The Brevio chewed up the curves and gobbled up the hills. I had but one small concern on a steep hill climb when coming to a full stop to allow a family of cyclists to negotiate a hair-pin bend and the T600 seemed alarmingly slow to re-engage. When I raised this later with Michael Becker, he thoroughly explained the gearing system. I didn't understand a word of what he was saying, but felt reassured anyway. As it happened, I encountered not a single other concern during my round trip and put this particular issue down to a lack of familiarity with the vehicle and its state-of-the-art gearbox.

Safely at Matarangi and parked up on a vacant section adjacent to the holiday home of friends, I made up the bed and enjoyed a relaxed look over the facilities. We started this story with the bedroom and let's return there for a few moments, shall we?

The Brevio's fold-out bed is — in many ways — a summary of the clever design features that set this vehicle apart and afford it more room than the stated cubic metres might imply. In fact, shortly after its launch this vehicle won a 2012 European Innovation Award.

Made up, the extremely comfortable double bed sits across the rear of the vehicle and can be accessed from the fully-opening rear hatch (more on this later). I appreciated the excellent block-out blinds. I am sure the neighbours did as well. These are supplemented by insect blinds that click securely into place if the widows are open. When in motion, the bed folds easily away in just a few simple steps: fold the sectioned mattress, fold the wooden slats, slide away the bars, and snap the mattress into place so it stays put — it's as easy as that.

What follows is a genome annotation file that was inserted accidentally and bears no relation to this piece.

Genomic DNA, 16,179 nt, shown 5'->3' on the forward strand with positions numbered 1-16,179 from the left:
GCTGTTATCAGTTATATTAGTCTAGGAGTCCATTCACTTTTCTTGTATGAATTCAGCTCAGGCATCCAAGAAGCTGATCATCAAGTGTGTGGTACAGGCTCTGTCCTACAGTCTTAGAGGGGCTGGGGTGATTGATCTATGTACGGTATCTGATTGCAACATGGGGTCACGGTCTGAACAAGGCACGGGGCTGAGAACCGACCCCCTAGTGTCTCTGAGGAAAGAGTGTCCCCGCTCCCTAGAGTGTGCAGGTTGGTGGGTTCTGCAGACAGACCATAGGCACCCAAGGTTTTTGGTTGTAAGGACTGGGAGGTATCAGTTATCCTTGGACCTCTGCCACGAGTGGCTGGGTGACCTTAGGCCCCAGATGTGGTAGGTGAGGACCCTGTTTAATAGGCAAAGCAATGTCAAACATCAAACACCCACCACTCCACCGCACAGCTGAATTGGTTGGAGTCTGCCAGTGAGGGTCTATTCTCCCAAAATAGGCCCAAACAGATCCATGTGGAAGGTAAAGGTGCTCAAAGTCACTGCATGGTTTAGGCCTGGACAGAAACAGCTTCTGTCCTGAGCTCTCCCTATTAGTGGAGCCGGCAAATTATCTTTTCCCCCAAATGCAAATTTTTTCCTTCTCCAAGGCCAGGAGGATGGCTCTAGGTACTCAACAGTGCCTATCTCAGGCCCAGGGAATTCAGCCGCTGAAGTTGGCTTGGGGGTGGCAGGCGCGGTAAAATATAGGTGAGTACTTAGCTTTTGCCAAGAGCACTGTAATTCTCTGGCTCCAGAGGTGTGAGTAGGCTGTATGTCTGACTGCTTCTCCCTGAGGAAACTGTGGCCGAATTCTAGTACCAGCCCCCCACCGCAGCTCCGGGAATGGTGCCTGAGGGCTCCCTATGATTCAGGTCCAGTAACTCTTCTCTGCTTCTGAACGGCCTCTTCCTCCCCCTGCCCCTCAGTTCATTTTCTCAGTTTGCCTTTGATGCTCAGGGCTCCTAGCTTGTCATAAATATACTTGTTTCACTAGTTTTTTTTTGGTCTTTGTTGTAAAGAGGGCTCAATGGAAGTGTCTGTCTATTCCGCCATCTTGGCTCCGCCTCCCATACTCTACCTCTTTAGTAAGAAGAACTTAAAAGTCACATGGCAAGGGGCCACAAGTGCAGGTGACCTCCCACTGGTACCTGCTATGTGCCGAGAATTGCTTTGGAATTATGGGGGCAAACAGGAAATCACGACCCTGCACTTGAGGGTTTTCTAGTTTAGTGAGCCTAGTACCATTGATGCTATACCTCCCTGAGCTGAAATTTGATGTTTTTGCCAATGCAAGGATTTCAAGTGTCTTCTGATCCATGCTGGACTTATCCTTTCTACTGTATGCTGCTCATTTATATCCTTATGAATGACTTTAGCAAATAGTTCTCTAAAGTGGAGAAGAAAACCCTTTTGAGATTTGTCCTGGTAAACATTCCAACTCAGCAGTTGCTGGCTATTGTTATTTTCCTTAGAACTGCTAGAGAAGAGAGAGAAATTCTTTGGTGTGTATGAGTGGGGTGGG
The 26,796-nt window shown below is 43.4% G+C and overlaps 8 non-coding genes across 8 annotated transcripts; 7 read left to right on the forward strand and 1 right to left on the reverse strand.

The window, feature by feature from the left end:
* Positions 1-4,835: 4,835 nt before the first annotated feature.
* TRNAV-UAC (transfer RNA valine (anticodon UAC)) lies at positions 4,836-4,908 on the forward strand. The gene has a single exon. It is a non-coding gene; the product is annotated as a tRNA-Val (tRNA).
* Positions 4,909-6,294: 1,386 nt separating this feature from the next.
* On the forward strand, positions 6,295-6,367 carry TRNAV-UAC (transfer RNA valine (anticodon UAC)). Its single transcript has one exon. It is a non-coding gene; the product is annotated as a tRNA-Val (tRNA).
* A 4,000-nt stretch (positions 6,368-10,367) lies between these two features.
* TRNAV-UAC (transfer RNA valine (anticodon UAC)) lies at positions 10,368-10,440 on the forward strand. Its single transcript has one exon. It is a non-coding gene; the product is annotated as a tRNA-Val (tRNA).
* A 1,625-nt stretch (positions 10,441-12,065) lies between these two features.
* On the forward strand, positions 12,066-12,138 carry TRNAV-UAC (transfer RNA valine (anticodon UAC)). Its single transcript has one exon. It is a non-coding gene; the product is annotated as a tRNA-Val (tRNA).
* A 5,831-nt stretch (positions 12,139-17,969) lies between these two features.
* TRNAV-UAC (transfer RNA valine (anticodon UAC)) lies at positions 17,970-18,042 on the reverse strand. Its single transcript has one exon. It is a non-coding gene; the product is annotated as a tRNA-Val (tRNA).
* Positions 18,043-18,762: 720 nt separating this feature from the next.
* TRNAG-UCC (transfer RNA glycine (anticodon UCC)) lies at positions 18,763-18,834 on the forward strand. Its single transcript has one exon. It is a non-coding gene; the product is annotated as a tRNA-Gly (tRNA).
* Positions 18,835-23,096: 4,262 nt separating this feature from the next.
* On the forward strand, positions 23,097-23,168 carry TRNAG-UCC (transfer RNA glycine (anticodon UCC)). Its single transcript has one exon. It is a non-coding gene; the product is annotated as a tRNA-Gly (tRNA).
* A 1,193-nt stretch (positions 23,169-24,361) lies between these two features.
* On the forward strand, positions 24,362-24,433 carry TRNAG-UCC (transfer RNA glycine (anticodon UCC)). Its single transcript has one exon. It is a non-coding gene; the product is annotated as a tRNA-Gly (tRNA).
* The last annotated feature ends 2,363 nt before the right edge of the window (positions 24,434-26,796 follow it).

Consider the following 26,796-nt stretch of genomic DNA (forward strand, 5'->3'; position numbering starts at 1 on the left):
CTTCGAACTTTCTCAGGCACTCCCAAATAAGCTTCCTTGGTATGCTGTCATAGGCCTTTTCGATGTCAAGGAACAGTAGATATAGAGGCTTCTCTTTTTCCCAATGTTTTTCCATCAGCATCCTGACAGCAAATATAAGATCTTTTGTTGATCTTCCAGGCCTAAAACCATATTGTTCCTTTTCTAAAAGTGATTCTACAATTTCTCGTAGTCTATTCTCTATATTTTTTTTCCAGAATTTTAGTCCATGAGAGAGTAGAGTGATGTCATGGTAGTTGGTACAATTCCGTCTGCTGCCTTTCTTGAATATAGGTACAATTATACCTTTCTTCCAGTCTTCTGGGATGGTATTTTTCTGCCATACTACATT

Nice touches include the slide out step to help you climb into bed and the reading lights above. Throughout the vehicle you'll find masses of storage and everything else you need for a comfortable stay, including an inverter, carefully tucked away. Wilderness Rentals specialises in the encouragement of the wilderness-camping experience and all their stock is certified for free camping.

The Brevio is particularly suited to wild-camping and is an ideal vehicle for the young (or young-at-heart) RVer who wants to get away from it all at short notice. This is a 'check the forecast and let's get on the road' type of vehicle; small enough to double as a city car. In fact, this is the inspiration behind the Brevio's design. It's a panel van by weekday and a weekend RV with full standing headroom and plenty of space for your surfboards and bikes.

The bathroom is compact but exceptionally well-designed, with a swivel toilet and hand basin so that showering in this small space is made easier. But the bathroom really comes into its own when used with the pull-out interior clothes line and floor heating vent which together convert it into a very effective drying room for wet clothes.

The galley is similarly well equipped with a good-sized Dometic refrigerator with small freezer, an oven, and gas burner. Good design carries through to the dining table which can be easily extended to seat extras. I particularly liked the dinky convertible foot stool/extra seat.

Now, back to the rear hatch we mentioned earlier. While immediately obvious this would be an asset when packing, or for creating a great rear awning when camped, I was initially disconcerted by the lack of rear window. I needn't have worried as the two side mirrors afforded brilliant rear vision. There is also a reversing sensor for extra peace of mind.

The electrics package is comprehensive and includes a TV that swivels so it can be seen from the bed if desired. The switchboard above the door is user-friendly and in addition to the aforementioned inverter, there are two batteries for peace of mind. If I have one small grumble it is that the inverter cannot be easily accessed when the bed is made up; however, the requirement to be extra-organised in compact spaces is not unexpected and I could easily have put my phone on charge before making up the bed.

Overall, the Brevio is an exceptionally well-designed mobile home: perfect for either an individual or an active couple who love to get away from it all at a moment's notice.